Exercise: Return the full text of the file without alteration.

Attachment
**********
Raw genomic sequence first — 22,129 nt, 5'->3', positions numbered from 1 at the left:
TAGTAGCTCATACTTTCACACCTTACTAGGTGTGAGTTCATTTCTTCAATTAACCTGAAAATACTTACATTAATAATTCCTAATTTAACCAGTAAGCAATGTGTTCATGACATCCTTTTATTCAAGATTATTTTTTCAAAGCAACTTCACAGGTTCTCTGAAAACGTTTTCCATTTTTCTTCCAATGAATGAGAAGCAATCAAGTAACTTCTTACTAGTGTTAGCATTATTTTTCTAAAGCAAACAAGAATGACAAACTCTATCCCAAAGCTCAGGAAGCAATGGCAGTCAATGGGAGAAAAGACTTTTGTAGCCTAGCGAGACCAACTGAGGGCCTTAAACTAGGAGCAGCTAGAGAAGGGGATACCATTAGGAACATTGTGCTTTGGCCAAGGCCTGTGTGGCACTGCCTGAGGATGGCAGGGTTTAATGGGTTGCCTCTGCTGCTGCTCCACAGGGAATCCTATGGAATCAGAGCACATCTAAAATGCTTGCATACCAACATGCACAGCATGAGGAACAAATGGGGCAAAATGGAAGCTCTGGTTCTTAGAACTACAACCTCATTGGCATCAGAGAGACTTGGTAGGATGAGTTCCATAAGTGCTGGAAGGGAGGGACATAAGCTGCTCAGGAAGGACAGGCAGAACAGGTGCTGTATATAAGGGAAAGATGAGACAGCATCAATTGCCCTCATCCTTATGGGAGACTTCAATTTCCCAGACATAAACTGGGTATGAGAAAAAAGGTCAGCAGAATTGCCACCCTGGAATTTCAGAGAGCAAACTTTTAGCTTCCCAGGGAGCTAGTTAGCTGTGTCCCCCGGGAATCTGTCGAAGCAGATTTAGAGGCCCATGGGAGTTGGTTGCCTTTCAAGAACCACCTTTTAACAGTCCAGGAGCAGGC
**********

Raw genomic sequence first — 22,129 nt, 5'->3', positions numbered from 1 at the left:
TAGTAGCTCATACTTTCACACCTTACTAGGTGTGAGTTCATTTCTTCAATTAACCTGAAAATACTTACATTAATAATTCCTAATTTAACCAGTAAGCAATGTGTTCATGACATCCTTTTATTCAAGATTATTTTTTCAAAGCAACTTCACAGGTTCTCTGAAAACGTTTTCCATTTTTCTTCCAATGAATGAGAAGCAATCAAGTAACTTCTTACTAGTGTTAGCATTATTTTTCTAAAGCAAACAAGAATGACAAACTCTATCCCAAAGCTCAGGAAGCAATGGCAGTCAATGGGAGAAAAGACTTTTGTAGCCTAGCGAGACCAACTGAGGGCCTTAAACTAGGAGCAGCTAGAGAAGGGGATACCATTAGGAACATTGTGCTTTGGCCAAGGCCTGTGTGGCACTGCCTGAGGATGGCAGGGTTTAATGGGTTGCCTCTGCTGCTGCTCCACAGGGAATCCTATGGAATCAGAGCACATCTAAAATGCTTGCATACCAACATGCACAGCATGAGGAACAAATGGGGCAAAATGGAAGCTCTGGTTCTTAGAACTACAACCTCATTGGCATCAGAGAGACTTGGTAGGATGAGTTCCATAAGTGCTGGAAGGGAGGGACATAAGCTGCTCAGGAAGGACAGGCAGAACAGGTGCTGTATATAAGGGAAAGATGAGACAGCATCAATTGCCCTCATCCTTATGGGAGACTTCAATTTCCCAGACATAAACTGGGTATGAGAAAAAAGGTCAGCAGAATTGCCACCCTGGAATTTCAGAGAGCAAACTTTTAGCTTCCCAGGGAGCTAGTTAGCTGTGTCCCCCGGGAATCTGTCGAAGCAGATTTAGAGGCCCATGGGAGTTGGTTGCCTTTCAAGAACCACCTTTTAACAGTCCAGGAGCAGGC